Table Graphic Jump Location
Table 1 —Temporal Trends in Crude and Adjusted Mortality Within 30 d Among Patients With a First-Time Hospitalization for Empyema

Data are presented as No. (%) unless otherwise indicated. CCI = Charlson Comorbidity Index; MRR = mortality rate ratio; ref = reference.

a 

Adjusted for age, sex, comorbidity, and alcoholism-related conditions.

Figure Jump LinkFigure 1. A, B, Incidence rates of first-time hospitalization with empyema in women (A) and men (B) according to age group in Denmark, 1997 to 2011.Grahic Jump Location

The finding of an increasing empyema incidence over the past 15 years is in-line with previous studies1-3; however, the present study may be the first to examine nationwide trends in 30-day mortality following empyema. Short-term mortality is likely to be closely related to the infection, and it is notable that comorbidity had such a strong influence on 30-day mortality. Importantly, we found improvements in empyema survival over time, in particular when taking increasing patient comorbidity into account. Advanced age and comorbidity are strong prognostic factors, and empyema remains a serious condition requiring a long hospital stay.

Acknowledgments

Role of sponsors: The sponsor had no role in the design of the study, the collection and analysis of the data, or the preparation of the manuscript.

Grijalva CG, Zhu Y, Nuorti JP, Griffin MR. Emergence of parapneumonic empyema in the USA. Thorax. 2011;66(8):663-668. [CrossRef] [PubMed]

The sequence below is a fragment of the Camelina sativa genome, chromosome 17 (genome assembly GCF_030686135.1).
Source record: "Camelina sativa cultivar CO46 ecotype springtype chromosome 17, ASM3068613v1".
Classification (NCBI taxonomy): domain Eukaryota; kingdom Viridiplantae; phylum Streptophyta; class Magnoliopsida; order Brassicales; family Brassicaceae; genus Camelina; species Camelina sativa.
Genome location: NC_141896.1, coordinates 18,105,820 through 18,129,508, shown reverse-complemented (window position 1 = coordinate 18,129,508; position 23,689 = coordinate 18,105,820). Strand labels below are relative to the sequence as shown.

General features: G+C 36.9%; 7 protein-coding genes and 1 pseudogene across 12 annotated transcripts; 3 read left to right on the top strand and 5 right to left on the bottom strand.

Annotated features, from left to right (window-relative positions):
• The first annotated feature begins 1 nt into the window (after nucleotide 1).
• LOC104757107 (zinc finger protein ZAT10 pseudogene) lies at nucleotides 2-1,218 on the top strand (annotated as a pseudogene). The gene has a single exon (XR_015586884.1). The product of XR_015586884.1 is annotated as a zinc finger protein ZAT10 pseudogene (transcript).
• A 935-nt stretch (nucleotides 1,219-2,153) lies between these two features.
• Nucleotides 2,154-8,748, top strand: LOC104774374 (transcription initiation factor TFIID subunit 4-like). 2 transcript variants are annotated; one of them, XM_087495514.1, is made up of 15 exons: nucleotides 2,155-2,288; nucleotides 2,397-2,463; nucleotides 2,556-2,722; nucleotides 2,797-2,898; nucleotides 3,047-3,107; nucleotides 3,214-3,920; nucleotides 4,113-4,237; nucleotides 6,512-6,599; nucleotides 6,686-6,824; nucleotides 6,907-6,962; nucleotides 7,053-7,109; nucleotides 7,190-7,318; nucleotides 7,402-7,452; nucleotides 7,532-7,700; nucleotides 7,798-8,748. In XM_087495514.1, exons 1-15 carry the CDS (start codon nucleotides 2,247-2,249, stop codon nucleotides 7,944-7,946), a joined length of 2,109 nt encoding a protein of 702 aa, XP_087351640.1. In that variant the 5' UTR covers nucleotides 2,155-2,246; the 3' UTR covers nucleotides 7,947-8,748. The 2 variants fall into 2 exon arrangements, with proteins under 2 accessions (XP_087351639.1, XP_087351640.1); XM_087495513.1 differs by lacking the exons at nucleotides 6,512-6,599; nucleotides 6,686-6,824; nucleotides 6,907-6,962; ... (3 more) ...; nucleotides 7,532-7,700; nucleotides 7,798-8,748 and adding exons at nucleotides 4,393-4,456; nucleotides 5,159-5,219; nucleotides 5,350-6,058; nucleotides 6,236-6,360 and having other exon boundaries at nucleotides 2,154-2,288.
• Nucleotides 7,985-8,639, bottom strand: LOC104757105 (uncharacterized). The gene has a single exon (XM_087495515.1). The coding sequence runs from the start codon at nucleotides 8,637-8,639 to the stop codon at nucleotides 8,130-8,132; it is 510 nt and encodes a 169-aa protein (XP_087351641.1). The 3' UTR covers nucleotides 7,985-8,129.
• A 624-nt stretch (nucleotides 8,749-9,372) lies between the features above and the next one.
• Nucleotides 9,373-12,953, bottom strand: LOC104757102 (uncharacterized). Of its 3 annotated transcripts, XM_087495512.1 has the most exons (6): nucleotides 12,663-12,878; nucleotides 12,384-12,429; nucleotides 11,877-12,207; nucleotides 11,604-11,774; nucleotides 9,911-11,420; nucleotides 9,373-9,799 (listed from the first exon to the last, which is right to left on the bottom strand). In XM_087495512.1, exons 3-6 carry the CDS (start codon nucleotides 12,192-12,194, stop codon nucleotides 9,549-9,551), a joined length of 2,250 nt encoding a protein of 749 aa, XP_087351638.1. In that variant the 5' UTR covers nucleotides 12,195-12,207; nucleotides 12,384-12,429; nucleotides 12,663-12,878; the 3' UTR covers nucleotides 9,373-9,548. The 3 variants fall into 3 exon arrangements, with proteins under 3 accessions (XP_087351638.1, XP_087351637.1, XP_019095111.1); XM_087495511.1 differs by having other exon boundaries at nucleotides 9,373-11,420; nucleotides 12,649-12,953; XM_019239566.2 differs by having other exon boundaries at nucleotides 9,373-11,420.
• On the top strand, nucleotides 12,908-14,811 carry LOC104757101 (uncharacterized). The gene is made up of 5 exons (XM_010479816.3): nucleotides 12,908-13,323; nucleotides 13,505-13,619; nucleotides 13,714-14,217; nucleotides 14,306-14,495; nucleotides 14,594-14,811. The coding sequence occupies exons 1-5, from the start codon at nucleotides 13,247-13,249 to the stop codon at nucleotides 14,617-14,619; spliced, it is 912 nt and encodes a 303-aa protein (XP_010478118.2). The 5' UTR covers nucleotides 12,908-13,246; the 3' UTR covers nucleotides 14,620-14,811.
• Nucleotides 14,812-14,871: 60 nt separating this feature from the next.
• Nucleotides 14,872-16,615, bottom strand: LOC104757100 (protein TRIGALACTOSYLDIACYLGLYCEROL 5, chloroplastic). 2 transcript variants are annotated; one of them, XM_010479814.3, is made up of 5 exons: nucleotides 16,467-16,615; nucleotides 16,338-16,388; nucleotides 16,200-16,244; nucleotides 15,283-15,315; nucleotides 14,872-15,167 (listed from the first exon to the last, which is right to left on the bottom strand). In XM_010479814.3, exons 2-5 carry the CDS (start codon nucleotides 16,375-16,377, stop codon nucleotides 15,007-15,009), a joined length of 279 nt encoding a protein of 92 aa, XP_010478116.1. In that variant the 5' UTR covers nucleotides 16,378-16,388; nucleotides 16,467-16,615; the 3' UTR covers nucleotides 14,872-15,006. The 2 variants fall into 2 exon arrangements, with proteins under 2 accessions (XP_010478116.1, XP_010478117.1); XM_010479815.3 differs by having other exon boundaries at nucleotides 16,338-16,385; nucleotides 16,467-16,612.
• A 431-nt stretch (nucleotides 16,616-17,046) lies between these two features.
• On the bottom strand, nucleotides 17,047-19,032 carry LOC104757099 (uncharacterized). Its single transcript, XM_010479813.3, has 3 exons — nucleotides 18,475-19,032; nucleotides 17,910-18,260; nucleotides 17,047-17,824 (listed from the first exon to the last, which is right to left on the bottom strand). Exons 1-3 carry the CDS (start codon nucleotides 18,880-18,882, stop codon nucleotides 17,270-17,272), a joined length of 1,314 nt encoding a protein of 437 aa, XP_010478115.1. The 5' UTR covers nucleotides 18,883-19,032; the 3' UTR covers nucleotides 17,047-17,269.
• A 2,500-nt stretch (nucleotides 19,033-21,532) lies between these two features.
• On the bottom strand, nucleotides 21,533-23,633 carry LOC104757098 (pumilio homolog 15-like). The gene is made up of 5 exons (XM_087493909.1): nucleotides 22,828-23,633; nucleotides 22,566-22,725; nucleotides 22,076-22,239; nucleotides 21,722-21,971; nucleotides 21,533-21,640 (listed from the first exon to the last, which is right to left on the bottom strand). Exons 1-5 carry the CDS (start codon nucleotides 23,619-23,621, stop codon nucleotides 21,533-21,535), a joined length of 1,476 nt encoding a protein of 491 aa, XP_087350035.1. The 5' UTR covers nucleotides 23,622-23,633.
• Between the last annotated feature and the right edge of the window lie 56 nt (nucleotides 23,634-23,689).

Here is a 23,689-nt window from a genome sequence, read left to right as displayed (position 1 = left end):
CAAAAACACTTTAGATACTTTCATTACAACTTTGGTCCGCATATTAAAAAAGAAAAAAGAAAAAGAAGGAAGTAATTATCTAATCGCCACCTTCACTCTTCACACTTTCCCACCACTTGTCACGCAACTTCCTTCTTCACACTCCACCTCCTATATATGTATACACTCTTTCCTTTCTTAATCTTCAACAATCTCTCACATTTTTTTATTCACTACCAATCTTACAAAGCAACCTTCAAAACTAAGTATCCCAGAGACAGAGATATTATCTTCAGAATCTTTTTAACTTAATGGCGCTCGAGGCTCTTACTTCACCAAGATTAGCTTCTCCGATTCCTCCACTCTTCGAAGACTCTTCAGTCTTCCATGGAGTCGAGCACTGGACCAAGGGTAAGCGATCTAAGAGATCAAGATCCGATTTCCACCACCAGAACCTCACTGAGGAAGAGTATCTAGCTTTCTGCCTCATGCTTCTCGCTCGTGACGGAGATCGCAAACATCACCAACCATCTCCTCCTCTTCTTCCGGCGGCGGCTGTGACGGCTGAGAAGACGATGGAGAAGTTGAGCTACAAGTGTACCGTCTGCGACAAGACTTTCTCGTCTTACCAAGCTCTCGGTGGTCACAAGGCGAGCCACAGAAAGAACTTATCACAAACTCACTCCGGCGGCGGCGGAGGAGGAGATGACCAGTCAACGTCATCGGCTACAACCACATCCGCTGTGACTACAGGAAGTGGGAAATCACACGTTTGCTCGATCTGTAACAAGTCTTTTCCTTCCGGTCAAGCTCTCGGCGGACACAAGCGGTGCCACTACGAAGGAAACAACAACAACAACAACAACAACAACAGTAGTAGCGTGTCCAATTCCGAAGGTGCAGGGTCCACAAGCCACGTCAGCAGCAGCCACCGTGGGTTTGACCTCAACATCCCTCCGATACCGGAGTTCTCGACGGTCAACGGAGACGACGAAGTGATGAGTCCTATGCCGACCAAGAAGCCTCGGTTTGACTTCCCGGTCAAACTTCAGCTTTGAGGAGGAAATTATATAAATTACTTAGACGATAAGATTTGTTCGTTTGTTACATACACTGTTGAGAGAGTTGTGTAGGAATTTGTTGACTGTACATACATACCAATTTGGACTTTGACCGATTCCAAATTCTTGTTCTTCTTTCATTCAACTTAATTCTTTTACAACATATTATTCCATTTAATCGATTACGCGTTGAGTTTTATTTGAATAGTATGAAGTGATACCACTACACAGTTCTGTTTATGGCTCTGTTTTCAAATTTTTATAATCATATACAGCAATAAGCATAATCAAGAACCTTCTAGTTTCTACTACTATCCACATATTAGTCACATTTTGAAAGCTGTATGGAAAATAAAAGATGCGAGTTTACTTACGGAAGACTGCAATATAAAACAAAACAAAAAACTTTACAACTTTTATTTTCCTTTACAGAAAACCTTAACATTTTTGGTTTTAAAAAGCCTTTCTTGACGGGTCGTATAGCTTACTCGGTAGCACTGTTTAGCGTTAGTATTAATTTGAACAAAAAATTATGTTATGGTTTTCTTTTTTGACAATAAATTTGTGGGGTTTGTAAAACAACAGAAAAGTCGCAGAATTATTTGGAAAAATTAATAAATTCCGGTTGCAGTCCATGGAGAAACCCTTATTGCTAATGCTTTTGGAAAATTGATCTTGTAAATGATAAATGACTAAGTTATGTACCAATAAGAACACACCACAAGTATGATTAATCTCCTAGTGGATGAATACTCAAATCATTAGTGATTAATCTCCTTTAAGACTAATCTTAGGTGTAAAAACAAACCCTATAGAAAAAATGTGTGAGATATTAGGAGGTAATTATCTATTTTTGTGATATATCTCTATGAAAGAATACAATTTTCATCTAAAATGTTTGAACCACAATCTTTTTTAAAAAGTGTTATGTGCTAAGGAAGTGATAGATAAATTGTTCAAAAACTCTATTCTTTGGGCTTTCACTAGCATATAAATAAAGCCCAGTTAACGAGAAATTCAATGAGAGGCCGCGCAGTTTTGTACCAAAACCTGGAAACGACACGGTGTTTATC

Finley C, Clifton J, Fitzgerald JM, Yee J. Empyema: an increasing concern in Canada. Can Respir J. 2008;15(2):85-89. [PubMed]
 
Farjah F, Symons RG, Krishnadasan B, Wood DE, Flum DR. Management of pleural space infections: a population-based analysis. J Thorac Cardiovasc Surg. 2007;133(2):346-351. [CrossRef] [PubMed]
 
Bender JM, Ampofo K, Sheng X, Pavia AT, Cannon-Albright L, Byington CL. Parapneumonic empyema deaths during past century, Utah. Emerg Infect Dis. 2009;15(1):44-48. [CrossRef] [PubMed]
 
Søgaard M, Kornum JB, Schønheyder HC, Thomsen RW. Positive predictive value of the ICD-10 hospital diagnosis of pleural empyema in the Danish National Registry of Patients. Clin Epidemiol. 2011;3(1):85-89. [CrossRef] [PubMed]
 

Figures

Figure Jump LinkFigure 1. A, B, Incidence rates of first-time hospitalization with empyema in women (A) and men (B) according to age group in Denmark, 1997 to 2011.Grahic Jump Location

Tables

Table Graphic Jump Location
Table 1 —Temporal Trends in Crude and Adjusted Mortality Within 30 d Among Patients With a First-Time Hospitalization for Empyema

Data are presented as No. (%) unless otherwise indicated. CCI = Charlson Comorbidity Index; MRR = mortality rate ratio; ref = reference.

a 

Adjusted for age, sex, comorbidity, and alcoholism-related conditions.

References

Grijalva CG, Zhu Y, Nuorti JP, Griffin MR. Emergence of parapneumonic empyema in the USA. Thorax. 2011;66(8):663-668. [CrossRef] [PubMed]
 
Finley C, Clifton J, Fitzgerald JM, Yee J. Empyema: an increasing concern in Canada. Can Respir J. 2008;15(2):85-89. [PubMed]
 
Farjah F, Symons RG, Krishnadasan B, Wood DE, Flum DR. Management of pleural space infections: a population-based analysis. J Thorac Cardiovasc Surg. 2007;133(2):346-351. [CrossRef] [PubMed]
 
Bender JM, Ampofo K, Sheng X, Pavia AT, Cannon-Albright L, Byington CL. Parapneumonic empyema deaths during past century, Utah. Emerg Infect Dis. 2009;15(1):44-48. [CrossRef] [PubMed]
 
Søgaard M, Kornum JB, Schønheyder HC, Thomsen RW. Positive predictive value of the ICD-10 hospital diagnosis of pleural empyema in the Danish National Registry of Patients. Clin Epidemiol. 2011;3(1):85-89. [CrossRef] [PubMed]